Electrics Are Coming - Will They Pay A Fair Share?

Auto manufacturers are projecting that in a few years 40% of the vehicles they build will be electric powered.

Advocates Keep Focus on Highway Funding Gap

 

Texas growth is unrelenting. Highways and bridges continue to age.   Traditional and voter approved funding sources are being put to work on highways at a rate of $7 billion a year.  Gas taxes are still the same as when Ann Richards was governor. And Texas still has a significant highway funding gap.


During the 2019 session of the Texas Legislature, the Transportation Advocates of Texas (TAoT) and our partners again worked to maintain existing funding sources and find ways to do more to meet transportation needs.


In the end, state lawmakers made progress in solidifying funding gains put in place in recent years and removed some uncertainty from Prop 1 revenues.


LEGISLATIVE REVIEW


Prop 1 Extended - Prop 1 dedicates a portion of oil and natural gas production taxes to the State Highway Fund. Transportation advocates won near unanimous support for SB 962 which extends Prop 1 funding expiration from 2024 to 2034.  It provides greater funding certainty for both TxDOT and MPOs which must plan and program project funding years into the future.  TAoT’s former board chair Jim Reed provided invited testimony in support.


Greater Funding Certainty - SB 69 eliminates additional uncertainty related to Prop 1.  It establishes a new Prop 1 “sufficient balance” standard  by eliminating a committee decision approach and directing that oil and gas taxes flow to the Highway Fund as long as the Rainy-Day Fund will have a balance equal to 7% of General Revenue.


More Funding in FY 2020-2021 Budget
- Lawmakers appropriated $30.8 billion for transportation over two years, about one-third more than the budget passed in 2015 before Prop 1 and Prop 7 started adding to highway funding.  88% of the anticipated total FY 2020-2021 goes to highways.  The budget continues the policy adopted in 2015 of not diverting funds from the Highway Fund to non-transportation programs.  The budget does extend the Texas Emissions Reduction Plan which results in more than $150 million a year in non-dedicated funds being transferred to air quality attainment programs.  Revenue to TxDOT would have been higher in the next two years but vehicle sales tax revenues are not expected to be high enough to trigger the second part of Prop 7 funding yet.  Once vehicle sales tax revenues hits $5 billion a year the Highway Fund will get 35% of any revenue above $5 billion collected.


Tolling and Managed Lanes - Several bills aimed at tolling, managed lanes and innovative financing tools did not pass.  The state faces several mega-projects that will be difficult to accomplish without such tools in the financing mix. Other failed bills would have removed tolls once bonds are paid off on toll lane construction.  Over time this would shift the cost of maintenance and reconstruction to TxDOT and pull limited funds away from needed new capacity projects.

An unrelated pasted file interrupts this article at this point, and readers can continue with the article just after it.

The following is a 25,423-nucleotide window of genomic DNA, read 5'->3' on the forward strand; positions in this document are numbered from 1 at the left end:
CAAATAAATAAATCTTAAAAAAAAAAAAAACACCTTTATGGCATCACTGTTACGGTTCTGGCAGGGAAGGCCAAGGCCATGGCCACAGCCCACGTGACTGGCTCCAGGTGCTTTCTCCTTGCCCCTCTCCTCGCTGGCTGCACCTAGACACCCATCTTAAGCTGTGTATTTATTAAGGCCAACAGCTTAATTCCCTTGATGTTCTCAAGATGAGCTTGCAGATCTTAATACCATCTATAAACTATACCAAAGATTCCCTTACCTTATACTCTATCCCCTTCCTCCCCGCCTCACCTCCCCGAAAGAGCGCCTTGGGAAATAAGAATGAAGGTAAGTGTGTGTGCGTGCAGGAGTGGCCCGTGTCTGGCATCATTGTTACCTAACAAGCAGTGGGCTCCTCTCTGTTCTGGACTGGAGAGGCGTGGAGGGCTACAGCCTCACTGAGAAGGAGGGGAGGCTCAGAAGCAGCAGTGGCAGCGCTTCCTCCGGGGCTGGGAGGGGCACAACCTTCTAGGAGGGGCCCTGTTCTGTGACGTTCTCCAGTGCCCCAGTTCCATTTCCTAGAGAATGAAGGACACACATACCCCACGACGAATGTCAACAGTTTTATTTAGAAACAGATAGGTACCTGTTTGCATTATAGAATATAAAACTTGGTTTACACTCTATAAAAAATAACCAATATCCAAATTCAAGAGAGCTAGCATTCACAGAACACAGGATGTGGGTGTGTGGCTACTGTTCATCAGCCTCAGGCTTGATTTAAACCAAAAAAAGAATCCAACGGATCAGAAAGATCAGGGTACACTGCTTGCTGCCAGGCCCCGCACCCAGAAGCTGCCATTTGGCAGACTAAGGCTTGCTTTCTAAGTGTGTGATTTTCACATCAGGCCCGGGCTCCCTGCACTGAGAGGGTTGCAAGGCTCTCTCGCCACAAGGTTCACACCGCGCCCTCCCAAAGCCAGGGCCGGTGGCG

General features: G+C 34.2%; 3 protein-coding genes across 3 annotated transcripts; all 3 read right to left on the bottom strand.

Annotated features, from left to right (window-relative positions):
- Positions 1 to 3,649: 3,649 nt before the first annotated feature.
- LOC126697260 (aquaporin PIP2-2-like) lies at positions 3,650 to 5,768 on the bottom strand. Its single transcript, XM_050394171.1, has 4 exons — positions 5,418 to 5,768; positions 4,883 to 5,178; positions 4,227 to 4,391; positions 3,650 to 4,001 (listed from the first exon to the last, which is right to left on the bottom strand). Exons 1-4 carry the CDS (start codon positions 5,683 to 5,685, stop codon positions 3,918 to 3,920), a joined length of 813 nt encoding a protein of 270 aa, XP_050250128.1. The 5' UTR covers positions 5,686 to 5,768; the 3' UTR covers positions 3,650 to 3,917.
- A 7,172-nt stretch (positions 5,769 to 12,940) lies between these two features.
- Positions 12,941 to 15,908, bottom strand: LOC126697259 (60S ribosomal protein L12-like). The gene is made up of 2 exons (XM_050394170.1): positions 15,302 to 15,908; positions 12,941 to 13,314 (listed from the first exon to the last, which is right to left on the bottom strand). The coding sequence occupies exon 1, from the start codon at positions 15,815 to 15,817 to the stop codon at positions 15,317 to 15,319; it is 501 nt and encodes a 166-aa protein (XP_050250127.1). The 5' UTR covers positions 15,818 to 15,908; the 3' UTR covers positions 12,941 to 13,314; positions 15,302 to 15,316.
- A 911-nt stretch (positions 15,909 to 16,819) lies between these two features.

No to Adjusting Shrinking Gas Tax - The buying power of the state’s 20-cent per gallon tax on gasoline and diesel continues to evaporate.  Several bills were presented to raise or index the Texas motor fuels tax rate which has not been raised since 1991.  None of those bills made it out of committee.


ON THE HORIZON
Population growth and expansion of the many activities the Legislature must fund is putting ever increasing pressure on the state budget.  TAoT will be urging lawmakers to continue to protect highway funding as they grapple with these issues.


Auto manufacturers are projecting that in a few years 40% of the vehicles they build will be electric powered.  Those drivers won’t be buying gasoline or paying state and federal gas taxes that are an essential part of traditional highway funding.  Sooner rather than later legislators will need to identify a mechanism for those vehicle owners to pay their share of road construction and maintenance costs.  That should be on the agenda when the Legislature gathers in 2021.


For several legislative sessions the Transportation Advocates of Texas coalition has fought to establish funding that is now showing up in the state budget and in TxDOT’s 10-year $77 billion Unified Transportation Program. The mission on the horizon is protecting that funding and helping find additional revenue sources.


10/30/19